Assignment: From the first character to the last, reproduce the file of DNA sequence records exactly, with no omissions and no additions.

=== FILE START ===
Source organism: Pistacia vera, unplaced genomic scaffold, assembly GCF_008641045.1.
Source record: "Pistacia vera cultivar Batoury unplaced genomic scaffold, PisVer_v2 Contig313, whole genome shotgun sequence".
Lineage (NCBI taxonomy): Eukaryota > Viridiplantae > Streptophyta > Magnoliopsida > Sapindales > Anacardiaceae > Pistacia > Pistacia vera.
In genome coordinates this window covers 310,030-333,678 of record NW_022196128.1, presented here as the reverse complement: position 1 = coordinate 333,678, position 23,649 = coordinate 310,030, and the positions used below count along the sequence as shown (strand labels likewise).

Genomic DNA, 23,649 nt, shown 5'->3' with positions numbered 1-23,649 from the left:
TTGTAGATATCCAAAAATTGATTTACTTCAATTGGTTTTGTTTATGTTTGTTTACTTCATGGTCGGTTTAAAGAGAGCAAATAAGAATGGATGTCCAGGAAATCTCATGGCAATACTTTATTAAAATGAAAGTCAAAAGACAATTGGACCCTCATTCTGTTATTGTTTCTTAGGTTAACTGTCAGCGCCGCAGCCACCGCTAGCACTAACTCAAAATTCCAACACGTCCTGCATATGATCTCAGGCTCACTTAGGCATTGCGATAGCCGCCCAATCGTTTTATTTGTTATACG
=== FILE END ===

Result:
Source organism: Pistacia vera, unplaced genomic scaffold, assembly GCF_008641045.1.
Source record: "Pistacia vera cultivar Batoury unplaced genomic scaffold, PisVer_v2 Contig313, whole genome shotgun sequence".
Lineage (NCBI taxonomy): Eukaryota > Viridiplantae > Streptophyta > Magnoliopsida > Sapindales > Anacardiaceae > Pistacia > Pistacia vera.
In genome coordinates this window covers 310,030-333,678 of record NW_022196128.1, presented here as the reverse complement: position 1 = coordinate 333,678, position 23,649 = coordinate 310,030, and the positions used below count along the sequence as shown (strand labels likewise).

Genomic DNA, 23,649 nt, shown 5'->3' with positions numbered 1-23,649 from the left:
TTGTAGATATCCAAAAATTGATTTACTTCAATTGGTTTTGTTTATGTTTGTTTACTTCATGGTCGGTTTAAAGAGAGCAAATAAGAATGGATGTCCAGGAAATCTCATGGCAATACTTTATTAAAATGAAAGTCAAAAGACAATTGGACCCTCATTCTGTTATTGTTTCTTAGGTTAACTGTCAGCGCCGCAGCCACCGCTAGCACTAACTCAAAATTCCAACACGTCCTGCATATGATCTCAGGCTCACTTAGGCATTGCGATAGCCGCCCAATCGTTTTATTTGTTATACG